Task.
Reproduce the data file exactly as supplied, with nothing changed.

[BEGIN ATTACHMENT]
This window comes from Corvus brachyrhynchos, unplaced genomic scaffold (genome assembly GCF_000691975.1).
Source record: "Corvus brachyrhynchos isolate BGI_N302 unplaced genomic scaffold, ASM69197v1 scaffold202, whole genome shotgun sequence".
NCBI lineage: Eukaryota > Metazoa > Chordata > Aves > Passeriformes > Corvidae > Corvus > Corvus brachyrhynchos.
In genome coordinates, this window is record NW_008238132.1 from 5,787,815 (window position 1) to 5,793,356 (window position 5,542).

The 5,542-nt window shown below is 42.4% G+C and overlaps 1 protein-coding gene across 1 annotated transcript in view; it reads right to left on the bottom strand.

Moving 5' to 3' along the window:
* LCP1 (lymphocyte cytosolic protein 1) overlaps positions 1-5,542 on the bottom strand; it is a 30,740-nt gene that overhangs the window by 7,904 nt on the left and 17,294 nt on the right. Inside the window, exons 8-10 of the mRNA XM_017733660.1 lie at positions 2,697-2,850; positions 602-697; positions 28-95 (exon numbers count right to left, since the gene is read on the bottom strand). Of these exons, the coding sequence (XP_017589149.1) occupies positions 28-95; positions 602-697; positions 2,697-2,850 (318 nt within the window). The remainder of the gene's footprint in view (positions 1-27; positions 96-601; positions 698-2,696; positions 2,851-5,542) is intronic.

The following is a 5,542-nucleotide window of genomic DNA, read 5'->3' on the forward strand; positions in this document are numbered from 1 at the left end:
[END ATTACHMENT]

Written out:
This window comes from Corvus brachyrhynchos, unplaced genomic scaffold (genome assembly GCF_000691975.1).
Source record: "Corvus brachyrhynchos isolate BGI_N302 unplaced genomic scaffold, ASM69197v1 scaffold202, whole genome shotgun sequence".
NCBI lineage: Eukaryota > Metazoa > Chordata > Aves > Passeriformes > Corvidae > Corvus > Corvus brachyrhynchos.
In genome coordinates, this window is record NW_008238132.1 from 5,787,815 (window position 1) to 5,793,356 (window position 5,542).

The 5,542-nt window shown below is 42.4% G+C and overlaps 1 protein-coding gene across 1 annotated transcript in view; it reads right to left on the bottom strand.

Moving 5' to 3' along the window:
* LCP1 (lymphocyte cytosolic protein 1) overlaps positions 1-5,542 on the bottom strand; it is a 30,740-nt gene that overhangs the window by 7,904 nt on the left and 17,294 nt on the right. Inside the window, exons 8-10 of the mRNA XM_017733660.1 lie at positions 2,697-2,850; positions 602-697; positions 28-95 (exon numbers count right to left, since the gene is read on the bottom strand). Of these exons, the coding sequence (XP_017589149.1) occupies positions 28-95; positions 602-697; positions 2,697-2,850 (318 nt within the window). The remainder of the gene's footprint in view (positions 1-27; positions 96-601; positions 698-2,696; positions 2,851-5,542) is intronic.

The following is a 5,542-nucleotide window of genomic DNA, read 5'->3' on the forward strand; positions in this document are numbered from 1 at the left end: